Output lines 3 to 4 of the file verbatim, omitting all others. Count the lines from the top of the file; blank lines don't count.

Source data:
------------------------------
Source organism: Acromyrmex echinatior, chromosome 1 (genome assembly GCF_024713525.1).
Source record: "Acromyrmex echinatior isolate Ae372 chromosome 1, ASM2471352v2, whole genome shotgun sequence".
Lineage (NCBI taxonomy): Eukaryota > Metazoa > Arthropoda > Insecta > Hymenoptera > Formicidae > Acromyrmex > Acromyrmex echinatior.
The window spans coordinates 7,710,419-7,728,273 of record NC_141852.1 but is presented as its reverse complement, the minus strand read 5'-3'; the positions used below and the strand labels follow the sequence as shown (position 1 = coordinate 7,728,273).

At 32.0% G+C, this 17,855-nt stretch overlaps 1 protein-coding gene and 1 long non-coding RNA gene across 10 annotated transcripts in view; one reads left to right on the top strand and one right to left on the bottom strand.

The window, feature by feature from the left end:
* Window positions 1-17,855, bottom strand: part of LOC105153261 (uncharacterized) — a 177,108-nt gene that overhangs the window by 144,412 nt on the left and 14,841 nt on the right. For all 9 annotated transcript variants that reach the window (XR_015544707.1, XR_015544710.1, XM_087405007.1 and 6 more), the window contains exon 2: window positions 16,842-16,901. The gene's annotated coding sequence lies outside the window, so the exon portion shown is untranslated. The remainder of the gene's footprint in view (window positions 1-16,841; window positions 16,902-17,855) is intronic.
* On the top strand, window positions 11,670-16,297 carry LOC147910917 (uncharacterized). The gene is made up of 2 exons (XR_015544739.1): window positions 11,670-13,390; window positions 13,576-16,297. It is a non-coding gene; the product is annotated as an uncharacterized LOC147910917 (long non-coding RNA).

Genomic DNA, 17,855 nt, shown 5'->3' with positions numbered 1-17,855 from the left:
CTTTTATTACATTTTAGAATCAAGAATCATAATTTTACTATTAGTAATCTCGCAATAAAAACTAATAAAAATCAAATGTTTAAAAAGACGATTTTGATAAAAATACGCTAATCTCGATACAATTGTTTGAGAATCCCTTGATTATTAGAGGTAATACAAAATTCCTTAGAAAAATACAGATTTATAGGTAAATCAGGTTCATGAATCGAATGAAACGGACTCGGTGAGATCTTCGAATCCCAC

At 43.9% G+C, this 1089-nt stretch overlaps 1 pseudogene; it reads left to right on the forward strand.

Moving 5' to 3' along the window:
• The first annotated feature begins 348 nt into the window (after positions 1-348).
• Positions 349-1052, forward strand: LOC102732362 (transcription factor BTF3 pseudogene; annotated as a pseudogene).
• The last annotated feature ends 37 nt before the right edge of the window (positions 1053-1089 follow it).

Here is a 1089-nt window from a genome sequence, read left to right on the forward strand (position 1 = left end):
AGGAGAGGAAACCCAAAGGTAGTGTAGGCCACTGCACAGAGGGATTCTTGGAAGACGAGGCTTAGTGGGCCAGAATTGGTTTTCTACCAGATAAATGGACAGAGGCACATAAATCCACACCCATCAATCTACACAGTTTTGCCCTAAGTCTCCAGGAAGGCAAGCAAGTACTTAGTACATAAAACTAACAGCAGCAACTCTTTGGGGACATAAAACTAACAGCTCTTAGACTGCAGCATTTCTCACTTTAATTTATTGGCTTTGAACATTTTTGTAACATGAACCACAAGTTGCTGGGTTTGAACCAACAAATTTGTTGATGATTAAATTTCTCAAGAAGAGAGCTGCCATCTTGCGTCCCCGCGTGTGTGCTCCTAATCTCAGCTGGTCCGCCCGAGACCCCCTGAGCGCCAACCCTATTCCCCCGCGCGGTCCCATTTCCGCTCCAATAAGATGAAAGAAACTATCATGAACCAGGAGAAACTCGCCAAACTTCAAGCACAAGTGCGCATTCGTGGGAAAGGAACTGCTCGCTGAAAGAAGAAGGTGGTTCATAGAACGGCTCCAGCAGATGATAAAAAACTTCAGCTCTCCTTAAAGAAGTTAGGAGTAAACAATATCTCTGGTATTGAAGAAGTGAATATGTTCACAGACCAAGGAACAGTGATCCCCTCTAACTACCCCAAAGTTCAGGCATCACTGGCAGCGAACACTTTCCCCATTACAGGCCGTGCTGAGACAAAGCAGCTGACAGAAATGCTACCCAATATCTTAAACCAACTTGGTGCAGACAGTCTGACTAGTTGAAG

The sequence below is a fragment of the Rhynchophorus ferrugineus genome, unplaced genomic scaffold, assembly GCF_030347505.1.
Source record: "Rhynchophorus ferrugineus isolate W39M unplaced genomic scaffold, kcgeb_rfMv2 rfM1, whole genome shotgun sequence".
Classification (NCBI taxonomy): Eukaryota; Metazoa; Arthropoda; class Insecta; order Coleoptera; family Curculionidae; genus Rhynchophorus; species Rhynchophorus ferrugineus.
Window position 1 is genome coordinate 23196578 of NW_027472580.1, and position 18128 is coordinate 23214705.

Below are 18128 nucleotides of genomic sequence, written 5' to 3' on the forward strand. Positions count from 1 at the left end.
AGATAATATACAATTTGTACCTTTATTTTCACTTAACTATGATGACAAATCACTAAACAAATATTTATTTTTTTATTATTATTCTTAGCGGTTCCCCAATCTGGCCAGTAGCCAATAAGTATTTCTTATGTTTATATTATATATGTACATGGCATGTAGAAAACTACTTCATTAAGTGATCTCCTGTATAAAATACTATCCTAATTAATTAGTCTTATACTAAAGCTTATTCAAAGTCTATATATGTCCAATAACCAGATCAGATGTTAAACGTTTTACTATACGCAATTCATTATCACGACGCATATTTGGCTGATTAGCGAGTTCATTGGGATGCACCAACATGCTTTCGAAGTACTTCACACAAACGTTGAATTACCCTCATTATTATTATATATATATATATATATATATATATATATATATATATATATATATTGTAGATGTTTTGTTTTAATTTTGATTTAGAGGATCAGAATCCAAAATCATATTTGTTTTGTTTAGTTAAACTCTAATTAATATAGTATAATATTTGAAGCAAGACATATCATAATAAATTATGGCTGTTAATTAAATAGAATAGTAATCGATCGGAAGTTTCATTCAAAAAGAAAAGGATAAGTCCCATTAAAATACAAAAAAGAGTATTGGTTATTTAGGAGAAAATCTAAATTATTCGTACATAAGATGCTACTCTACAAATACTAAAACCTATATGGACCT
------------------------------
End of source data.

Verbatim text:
Lineage (NCBI taxonomy): Eukaryota > Metazoa > Arthropoda > Insecta > Hymenoptera > Formicidae > Acromyrmex > Acromyrmex echinatior.
The window spans coordinates 7,710,419-7,728,273 of record NC_141852.1 but is presented as its reverse complement, the minus strand read 5'-3'; the positions used below and the strand labels follow the sequence as shown (position 1 = coordinate 7,728,273).